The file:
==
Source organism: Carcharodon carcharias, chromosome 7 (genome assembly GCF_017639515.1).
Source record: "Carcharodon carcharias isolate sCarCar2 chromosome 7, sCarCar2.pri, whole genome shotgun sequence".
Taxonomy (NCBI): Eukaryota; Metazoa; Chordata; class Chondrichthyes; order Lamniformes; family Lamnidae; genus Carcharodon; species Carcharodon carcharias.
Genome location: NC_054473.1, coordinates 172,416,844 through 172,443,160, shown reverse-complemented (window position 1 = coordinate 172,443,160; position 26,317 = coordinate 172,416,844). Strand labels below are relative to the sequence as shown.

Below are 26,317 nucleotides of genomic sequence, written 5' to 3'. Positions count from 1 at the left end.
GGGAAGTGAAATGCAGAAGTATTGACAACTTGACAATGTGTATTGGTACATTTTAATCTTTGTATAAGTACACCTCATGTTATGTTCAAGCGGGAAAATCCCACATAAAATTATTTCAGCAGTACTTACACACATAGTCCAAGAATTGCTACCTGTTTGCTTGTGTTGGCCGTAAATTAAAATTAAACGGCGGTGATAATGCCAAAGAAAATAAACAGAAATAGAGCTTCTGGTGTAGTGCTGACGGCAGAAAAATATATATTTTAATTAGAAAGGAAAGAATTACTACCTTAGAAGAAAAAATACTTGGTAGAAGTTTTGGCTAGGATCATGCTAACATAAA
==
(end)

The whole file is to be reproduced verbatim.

Source organism: Carcharodon carcharias, chromosome 7 (genome assembly GCF_017639515.1).
Source record: "Carcharodon carcharias isolate sCarCar2 chromosome 7, sCarCar2.pri, whole genome shotgun sequence".
Taxonomy (NCBI): Eukaryota; Metazoa; Chordata; class Chondrichthyes; order Lamniformes; family Lamnidae; genus Carcharodon; species Carcharodon carcharias.
Genome location: NC_054473.1, coordinates 172,416,844 through 172,443,160, shown reverse-complemented (window position 1 = coordinate 172,443,160; position 26,317 = coordinate 172,416,844). Strand labels below are relative to the sequence as shown.

Below are 26,317 nucleotides of genomic sequence, written 5' to 3'. Positions count from 1 at the left end.
GGGAAGTGAAATGCAGAAGTATTGACAACTTGACAATGTGTATTGGTACATTTTAATCTTTGTATAAGTACACCTCATGTTATGTTCAAGCGGGAAAATCCCACATAAAATTATTTCAGCAGTACTTACACACATAGTCCAAGAATTGCTACCTGTTTGCTTGTGTTGGCCGTAAATTAAAATTAAACGGCGGTGATAATGCCAAAGAAAATAAACAGAAATAGAGCTTCTGGTGTAGTGCTGACGGCAGAAAAATATATATTTTAATTAGAAAGGAAAGAATTACTACCTTAGAAGAAAAAATACTTGGTAGAAGTTTTGGCTAGGATCATGCTAACATAAA